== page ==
OCT imaging showed a 906-micron high maculoschisis cavity in the outer retina, extending throughout the central macula with a small, central foveal detachment beneath a microscopic outer layer hole. Macular volume was 20.8 mm3 in the ODP right eye and 11.2 mm3 in the normal left eye. There was a wide-open communication between the schisis fluid and a definite pit (Figure 1B and C).

A 25-gauge vitrectomy was performed by a surgeon in the patient’s hometown, with attempted drainage of macular fluid through a small retinotomy inside the distal superotemporal arcade. Laser treatment was placed at this retinotomy and 20% SF6 tamponade was placed to encourage flattening of the schisis cavity postoperatively. Despite a week of full-time postoperative prone positioning and persistent nighttime prone positioning, the central macular thickness (CMT) remained little changed at 871 microns with the pit communication still wide open two months postoperatively.

After counseling and informed consent, we then performed a clear lens extraction with placement of a posterior chamber intraocular lens, enabling immediate return to college studies with no prone positioning during daylight hours; reduction of six diopters of myopia; and avoidance of secondary cataract from gas contact. In the same operation, a 25-gauge vitrectomy with placement of more prolonged C3F8 15% tamponade was performed. A small epimacular membrane that had developed parafoveal subsequent to previous vitrectomy was also removed. Post-operative instructions were to position facing downward only while sleeping.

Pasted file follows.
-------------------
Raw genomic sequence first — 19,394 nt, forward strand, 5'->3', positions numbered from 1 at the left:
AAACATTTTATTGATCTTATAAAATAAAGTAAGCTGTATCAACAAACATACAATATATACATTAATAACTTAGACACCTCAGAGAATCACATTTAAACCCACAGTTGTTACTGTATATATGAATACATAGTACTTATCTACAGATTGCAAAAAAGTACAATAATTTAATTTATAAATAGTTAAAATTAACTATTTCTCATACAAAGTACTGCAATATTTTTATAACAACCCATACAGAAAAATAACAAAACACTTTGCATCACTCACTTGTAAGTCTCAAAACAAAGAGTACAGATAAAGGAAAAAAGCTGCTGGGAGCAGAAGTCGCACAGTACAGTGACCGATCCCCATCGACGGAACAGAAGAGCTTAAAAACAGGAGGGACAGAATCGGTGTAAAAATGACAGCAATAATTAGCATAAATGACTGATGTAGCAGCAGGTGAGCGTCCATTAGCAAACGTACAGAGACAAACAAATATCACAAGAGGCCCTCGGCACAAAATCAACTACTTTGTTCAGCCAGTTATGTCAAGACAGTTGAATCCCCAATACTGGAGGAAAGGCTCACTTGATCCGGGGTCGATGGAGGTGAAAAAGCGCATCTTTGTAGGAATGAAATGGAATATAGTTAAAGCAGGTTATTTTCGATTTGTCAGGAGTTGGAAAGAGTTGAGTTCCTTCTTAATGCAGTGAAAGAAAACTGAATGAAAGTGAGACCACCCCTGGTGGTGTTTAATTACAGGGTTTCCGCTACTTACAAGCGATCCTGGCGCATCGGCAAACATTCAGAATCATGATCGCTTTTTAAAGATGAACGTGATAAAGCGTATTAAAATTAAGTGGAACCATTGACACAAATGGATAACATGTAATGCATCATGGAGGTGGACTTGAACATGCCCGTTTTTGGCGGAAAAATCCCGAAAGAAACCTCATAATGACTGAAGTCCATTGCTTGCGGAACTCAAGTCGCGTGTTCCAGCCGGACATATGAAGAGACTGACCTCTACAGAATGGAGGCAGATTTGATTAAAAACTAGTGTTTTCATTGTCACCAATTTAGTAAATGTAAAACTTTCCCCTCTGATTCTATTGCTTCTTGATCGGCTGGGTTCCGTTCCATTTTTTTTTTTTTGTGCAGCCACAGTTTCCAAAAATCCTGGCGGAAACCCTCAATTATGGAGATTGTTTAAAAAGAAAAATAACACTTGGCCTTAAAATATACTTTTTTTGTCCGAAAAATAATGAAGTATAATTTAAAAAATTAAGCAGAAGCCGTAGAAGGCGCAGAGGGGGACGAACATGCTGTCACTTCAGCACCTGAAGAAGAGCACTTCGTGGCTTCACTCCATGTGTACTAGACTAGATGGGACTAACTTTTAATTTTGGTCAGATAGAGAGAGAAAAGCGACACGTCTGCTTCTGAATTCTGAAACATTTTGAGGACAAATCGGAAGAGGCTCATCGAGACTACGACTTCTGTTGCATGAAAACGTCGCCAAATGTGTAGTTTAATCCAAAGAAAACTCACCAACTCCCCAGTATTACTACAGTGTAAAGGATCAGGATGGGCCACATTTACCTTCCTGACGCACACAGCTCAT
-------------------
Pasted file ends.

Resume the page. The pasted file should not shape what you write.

Six weeks later, the CMT had decreased from 906 microns at presentation to 501 microns, macular volume had decreased from 20.8 mm3 at presentation to 15.3 mm, and the PMC was closed (Figure 2A and B). As a further assurance of adequate tamponade, an office-based, sequential liquid/gas exchange was then performed using a 27-gauge needle placed through the inferior pars plana, adding 3 cc of C3F8 30% as the prior tamponade resolved.

Figure 2 Six weeks after vitrectomy and C3F8 tamponade. (A) Composite OCT topography. (B) OCT cross-section image showing pit-macula communication closed (4/8/15, CMT 501 microns, Volume 15.3 mm3).Abbreviations: OCT, optical coherence tomography; CMT, central macular thickness.